The object and the thought are one. The thought and the mind when you investigate them are one. And then when you ask how you know the mind? You say, because of consciousness. And when you investigate that, you can see that the mind and the consciousness have no separation.

But what appears to be your self experiencing various objects, a fundamental duality between you and what you experience. The fact of the matter is that it is a non-duality because all that there is, is you, is conciousness at any time.

There is no experience apart from consciousness at all and you cannot separate the two, so that is the meaning of non-dual.

What Vedanta is saying is that no matter what, at anytime, everything is the Self. Notice, we didn’t say that the Self is everything and that is a complicated point which will be explained later in the course.

What we are saying is that everything is the Self. At anytime, all that there is, is ever the Self.

And one of the aspects of the nature of the Self is consciousness. The Self is non-dual conciousness. So all that there is, is the Self, and the nature of that Self is consciousness.

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In Vedanta, the Self is also sometimes defined as Sat-Chit-Ananda or Existence-Consciousness-Limitlessness. Such words are elusive because they are not labelling an objectifiable reality.

For example, the word “tree” evokes an image of a tree in the mind. The word is associated with an image that can be described because the tree is an object of perception. The word “consciousness,” on the other hand, does not invoke an image in the mind because consciousness is not an object of perception, but rather is the subject, the essential nature of the perceiver of the perception.

Words are normally used to define objects in the world or in the mind that are available for sensory perception or other means of knowledge, such as inference and presumption, both of which are dependent upon sense perception.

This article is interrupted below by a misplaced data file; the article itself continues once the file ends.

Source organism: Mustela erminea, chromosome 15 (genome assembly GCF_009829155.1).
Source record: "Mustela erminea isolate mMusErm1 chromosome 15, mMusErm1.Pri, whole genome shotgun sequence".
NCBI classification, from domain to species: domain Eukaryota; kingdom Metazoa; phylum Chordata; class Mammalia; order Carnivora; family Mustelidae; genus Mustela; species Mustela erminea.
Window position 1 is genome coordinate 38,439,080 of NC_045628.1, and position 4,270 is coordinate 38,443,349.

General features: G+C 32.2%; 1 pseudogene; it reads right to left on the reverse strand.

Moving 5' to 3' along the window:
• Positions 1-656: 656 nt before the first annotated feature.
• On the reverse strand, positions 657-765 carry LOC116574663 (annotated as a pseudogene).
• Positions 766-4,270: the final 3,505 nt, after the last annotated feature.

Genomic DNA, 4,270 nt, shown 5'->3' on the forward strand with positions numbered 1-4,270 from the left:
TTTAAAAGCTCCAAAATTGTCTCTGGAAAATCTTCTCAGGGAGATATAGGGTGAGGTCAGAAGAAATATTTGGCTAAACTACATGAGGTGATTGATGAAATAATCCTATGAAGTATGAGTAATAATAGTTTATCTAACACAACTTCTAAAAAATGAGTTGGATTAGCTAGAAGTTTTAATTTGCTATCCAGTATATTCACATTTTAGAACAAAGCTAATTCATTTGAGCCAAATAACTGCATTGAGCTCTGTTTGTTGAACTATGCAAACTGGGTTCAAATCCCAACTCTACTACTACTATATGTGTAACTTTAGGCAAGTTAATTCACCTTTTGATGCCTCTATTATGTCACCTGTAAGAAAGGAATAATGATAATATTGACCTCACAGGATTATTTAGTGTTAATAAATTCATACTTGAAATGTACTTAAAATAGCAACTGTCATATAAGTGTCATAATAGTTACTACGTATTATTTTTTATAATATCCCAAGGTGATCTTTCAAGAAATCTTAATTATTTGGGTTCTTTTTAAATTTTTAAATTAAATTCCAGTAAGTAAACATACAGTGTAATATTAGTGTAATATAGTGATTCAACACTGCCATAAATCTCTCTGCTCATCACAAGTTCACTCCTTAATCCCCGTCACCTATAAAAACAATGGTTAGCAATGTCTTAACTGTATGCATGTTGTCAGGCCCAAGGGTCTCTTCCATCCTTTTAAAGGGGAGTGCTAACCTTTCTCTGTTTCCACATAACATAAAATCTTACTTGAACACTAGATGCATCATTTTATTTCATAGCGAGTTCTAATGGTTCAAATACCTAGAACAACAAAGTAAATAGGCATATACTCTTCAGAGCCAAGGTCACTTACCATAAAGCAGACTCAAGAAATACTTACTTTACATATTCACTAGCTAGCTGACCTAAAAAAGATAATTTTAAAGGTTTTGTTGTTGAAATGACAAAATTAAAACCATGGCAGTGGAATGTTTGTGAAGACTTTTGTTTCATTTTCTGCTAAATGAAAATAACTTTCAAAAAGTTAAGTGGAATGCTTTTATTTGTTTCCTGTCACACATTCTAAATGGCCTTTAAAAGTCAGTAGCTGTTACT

Such objects can be identified by their qualities, activities, relationships, species etc. For example, the object, tree, can be defined by its appearance, utility, species, and so on.

Consciousness, on the other, is not an object in the world and so cannot be defined by words meant to differentiate one object from another. Existence (Sat) and limitlessness (Ananda), the two other words used to define the Self, also suffer from the same problem.

They do not denote objects in the world or in the mind that can be differentiated from other objects. We cannot say: “Look at the existence” in the same way we can say “Look at the tree.”

The Vedantic definition of the Self as Sat-Chit-Ananda does not shed any light on the nature of the Self if these defining words themselves are in need of definition.

Vedanta as a teaching methodology and as a means of knowing the nature of the Self must be able to unite the defining words of the Self with their meaningful content, so that for instance, the word “consciousness” invokes experientially in the mind the actual nature of the Self as consciousness. Otherwise, the Vedantic Self will only be a theoretically useful construct of something whose essence remains unknown.

The purpose of this course would be to use traditional methods of instruction to fill the defining words with real and immediate content. The hope is that through this course, the reader will be able to experientially differentiate the Self that the Vedantic teachings aspire to reveal.

Without a means of knowledge such as Vedanta, the Self remains undifferentiated from our experience because none of our means of knowledge, all of which are based on sense perception, can be employed to “see” the “seer,” the Self who is witness to the experience.

The Vedantic teaching methodology reveals the Self as the subject component of our experience. This being the case, the Self is not outside the mind’s purview, and can be directly known through a means of knowledge that differentiates it from the images of the mind with which it has been misidentified.

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The Self is not easy to be known but when the student is prepared and the teaching is taught by a competent teacher then ignorance can be removed and the student’s real nature will be revealed to him or her. The following modules of this course will try to lead the reader to this understanding.